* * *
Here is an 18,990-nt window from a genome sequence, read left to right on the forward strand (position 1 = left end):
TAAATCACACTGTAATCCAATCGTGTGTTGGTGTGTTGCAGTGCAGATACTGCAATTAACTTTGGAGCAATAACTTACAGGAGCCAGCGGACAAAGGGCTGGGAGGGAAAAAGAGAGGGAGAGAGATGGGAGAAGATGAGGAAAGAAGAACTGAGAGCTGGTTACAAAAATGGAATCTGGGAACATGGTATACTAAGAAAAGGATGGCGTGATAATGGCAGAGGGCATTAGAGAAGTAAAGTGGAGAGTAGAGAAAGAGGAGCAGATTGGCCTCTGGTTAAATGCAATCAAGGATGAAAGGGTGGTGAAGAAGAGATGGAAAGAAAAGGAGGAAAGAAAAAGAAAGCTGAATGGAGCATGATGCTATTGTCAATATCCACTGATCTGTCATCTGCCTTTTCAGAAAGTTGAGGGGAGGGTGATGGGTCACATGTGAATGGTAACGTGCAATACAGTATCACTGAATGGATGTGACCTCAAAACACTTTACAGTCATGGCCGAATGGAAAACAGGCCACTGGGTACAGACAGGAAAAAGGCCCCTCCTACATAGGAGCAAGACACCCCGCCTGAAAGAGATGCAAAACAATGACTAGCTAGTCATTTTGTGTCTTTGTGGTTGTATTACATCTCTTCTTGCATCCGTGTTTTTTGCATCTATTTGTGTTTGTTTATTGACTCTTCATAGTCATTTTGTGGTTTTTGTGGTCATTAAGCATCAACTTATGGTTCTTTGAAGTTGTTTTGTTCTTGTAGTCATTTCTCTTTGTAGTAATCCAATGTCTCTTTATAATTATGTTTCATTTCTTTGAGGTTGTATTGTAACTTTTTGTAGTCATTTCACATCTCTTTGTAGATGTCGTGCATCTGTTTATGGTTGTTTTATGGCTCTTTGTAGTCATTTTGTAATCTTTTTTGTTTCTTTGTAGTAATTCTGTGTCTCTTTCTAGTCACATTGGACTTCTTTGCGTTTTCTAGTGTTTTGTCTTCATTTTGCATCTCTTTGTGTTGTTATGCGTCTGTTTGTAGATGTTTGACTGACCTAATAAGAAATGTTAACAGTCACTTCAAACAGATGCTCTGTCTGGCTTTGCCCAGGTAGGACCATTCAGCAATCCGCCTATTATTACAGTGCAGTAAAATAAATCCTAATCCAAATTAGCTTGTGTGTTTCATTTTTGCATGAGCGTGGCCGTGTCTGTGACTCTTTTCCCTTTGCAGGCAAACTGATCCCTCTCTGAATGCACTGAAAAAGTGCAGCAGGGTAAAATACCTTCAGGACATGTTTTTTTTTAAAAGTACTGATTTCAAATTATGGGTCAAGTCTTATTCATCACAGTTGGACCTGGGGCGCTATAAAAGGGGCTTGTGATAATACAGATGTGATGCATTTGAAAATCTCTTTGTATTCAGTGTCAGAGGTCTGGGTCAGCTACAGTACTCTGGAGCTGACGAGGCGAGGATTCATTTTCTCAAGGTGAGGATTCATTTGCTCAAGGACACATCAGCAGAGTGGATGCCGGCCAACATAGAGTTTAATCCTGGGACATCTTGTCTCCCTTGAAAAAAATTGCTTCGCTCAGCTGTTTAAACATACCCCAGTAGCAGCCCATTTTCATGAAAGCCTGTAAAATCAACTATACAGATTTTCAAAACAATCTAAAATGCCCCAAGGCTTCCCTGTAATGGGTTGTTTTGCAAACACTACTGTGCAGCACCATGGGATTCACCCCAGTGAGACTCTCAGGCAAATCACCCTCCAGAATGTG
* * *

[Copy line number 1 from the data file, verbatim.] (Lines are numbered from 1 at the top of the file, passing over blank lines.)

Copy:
Here is an 18,990-nt window from a genome sequence, read left to right on the forward strand (position 1 = left end):